It’s difficult to see why the possibility of voting reform, even if it was a miserable little compromise, was exchanged for the certainty of boundary reforms. The Tories knew that no matter what they’d get their boundary changes. What, assuming the worst would happen, did the Lib Dems think they’d gain from this deal? What was the perceived advantage over the status quo in losing the AV referendum?

  • Yes this all looks silly with boundaries moving every 5 years. Local government has to government has to go through this kind of thing from time to time and the world hasn’t collapsed.

    One way to keep changes down to a minimum would be to have more than one MP per seat, as a larger seat would be be able to maintain its shape with population changes and keep within the % variance limits.

  • Matthew Huntbach 7th Jun '11 - 8:49am

    Yes, the projections on the boundary changes show as ever that the commentariat haven’t a clue about how the Liberal Democrats work. If you take a Liberal Democrat held seat and add extrapolated results from a few neighbouring wards to make it bigger in order to model the boundary changes, of course you’re going to see a big drop in the share of the vote. Quite likely little campaigning activity will have taken place in those neighbouring wards because activists there will have been directed to the target constituency. How many of us routinely cross constituency and borough boundaries at general election time to put our efforts into what are the most winnable seats? Add another couple of wards to the seat, and quits obviously you’ll see a marked increase in Liberal Democrat activity in those wards, so the figures next time round will not reflect what they were last time round.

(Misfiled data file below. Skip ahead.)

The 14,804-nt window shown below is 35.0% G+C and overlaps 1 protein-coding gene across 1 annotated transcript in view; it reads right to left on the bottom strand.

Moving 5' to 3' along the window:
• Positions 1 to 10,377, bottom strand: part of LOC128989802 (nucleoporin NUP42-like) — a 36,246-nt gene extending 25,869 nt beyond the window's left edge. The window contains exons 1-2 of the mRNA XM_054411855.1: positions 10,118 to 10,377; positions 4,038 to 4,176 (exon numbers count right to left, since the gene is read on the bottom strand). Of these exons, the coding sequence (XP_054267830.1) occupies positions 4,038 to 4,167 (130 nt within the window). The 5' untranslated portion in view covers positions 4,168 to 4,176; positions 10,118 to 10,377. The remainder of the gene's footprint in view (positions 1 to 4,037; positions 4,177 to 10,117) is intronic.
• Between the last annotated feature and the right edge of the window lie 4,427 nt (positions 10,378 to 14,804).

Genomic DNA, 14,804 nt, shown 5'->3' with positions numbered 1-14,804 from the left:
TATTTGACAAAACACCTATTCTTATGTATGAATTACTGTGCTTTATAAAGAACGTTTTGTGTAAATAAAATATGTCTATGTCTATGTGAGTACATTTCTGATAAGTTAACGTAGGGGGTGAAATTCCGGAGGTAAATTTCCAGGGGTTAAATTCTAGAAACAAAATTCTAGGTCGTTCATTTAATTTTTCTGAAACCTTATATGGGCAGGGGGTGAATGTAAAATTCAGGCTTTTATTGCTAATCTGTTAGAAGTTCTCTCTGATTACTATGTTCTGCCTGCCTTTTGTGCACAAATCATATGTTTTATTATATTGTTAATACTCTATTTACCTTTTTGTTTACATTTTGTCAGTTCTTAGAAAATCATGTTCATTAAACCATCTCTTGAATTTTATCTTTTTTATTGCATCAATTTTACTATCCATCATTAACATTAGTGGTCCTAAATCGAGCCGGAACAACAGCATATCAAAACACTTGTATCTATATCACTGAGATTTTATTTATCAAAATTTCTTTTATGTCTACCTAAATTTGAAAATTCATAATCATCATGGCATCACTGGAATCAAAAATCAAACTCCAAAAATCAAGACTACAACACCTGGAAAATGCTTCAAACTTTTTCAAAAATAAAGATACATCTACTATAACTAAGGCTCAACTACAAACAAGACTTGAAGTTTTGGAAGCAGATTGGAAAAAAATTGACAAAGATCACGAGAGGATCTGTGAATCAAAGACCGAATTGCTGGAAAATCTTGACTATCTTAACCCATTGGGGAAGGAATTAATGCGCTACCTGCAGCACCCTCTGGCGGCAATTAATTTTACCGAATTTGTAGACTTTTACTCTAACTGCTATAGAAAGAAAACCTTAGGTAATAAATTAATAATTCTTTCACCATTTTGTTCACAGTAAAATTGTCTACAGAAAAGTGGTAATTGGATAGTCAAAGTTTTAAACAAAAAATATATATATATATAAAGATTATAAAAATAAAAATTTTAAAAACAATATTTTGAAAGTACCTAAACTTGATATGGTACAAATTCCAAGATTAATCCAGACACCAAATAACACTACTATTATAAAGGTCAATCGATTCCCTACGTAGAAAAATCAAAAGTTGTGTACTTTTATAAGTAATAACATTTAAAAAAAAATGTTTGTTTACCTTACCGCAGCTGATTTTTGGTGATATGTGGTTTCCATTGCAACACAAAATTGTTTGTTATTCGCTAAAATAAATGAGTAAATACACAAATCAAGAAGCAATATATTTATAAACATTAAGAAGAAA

The commentariat cannot see this because the commentariat thinks politics is all about them and the people they talk to in the Westminster bubble, with votes in the country swinging entirely on what the Westminster bubble portrays to the people.

  • @Matthew Huntbach

    The commentariat cannot see this because the commentariat thinks politics is all about them and the people they talk to in the Westminster bubble, with votes in the country swinging entirely on what the Westminster bubble portrays to the people.

    How’s the Lib Dem vote holding up?

  • Liberal Neil 7th Jun '11 - 9:38am

    @Lloyd There has to be a review every five years, that doesn’t mean there will be boundary changes to every seat every five years. When changes do take place, in most areas, they will be relatively small changes. Every so often there will be bigger changes, for example hwne there have been local government ward boundary changes in the area, but probably not that much mor frequently than has happened in the past.

  • Given that Lib Dem candidates and MPs stood on a manifesto which committed to reducing the number of MPs the boundary change would always result on that (even if we would rather they went hand in hand with more meaningful electoral reform).

  • Yes well Brent looksn like an exception – look at Meon Valley or Filton and Bradley Stoke. Or new boundaries at Winchester and Romsey, or in Cornwall or Rochdale.

    On the otherhand, even a week out from polling day the guardian was predicting a Lib Dem gains in places like
    Hampstead and Kilburn and the list of near misses in 2010 exceeded the near misses in any other election I can think of see:
    http://ukpollingreport.co.uk/guide/liberal-democrat-target-seats/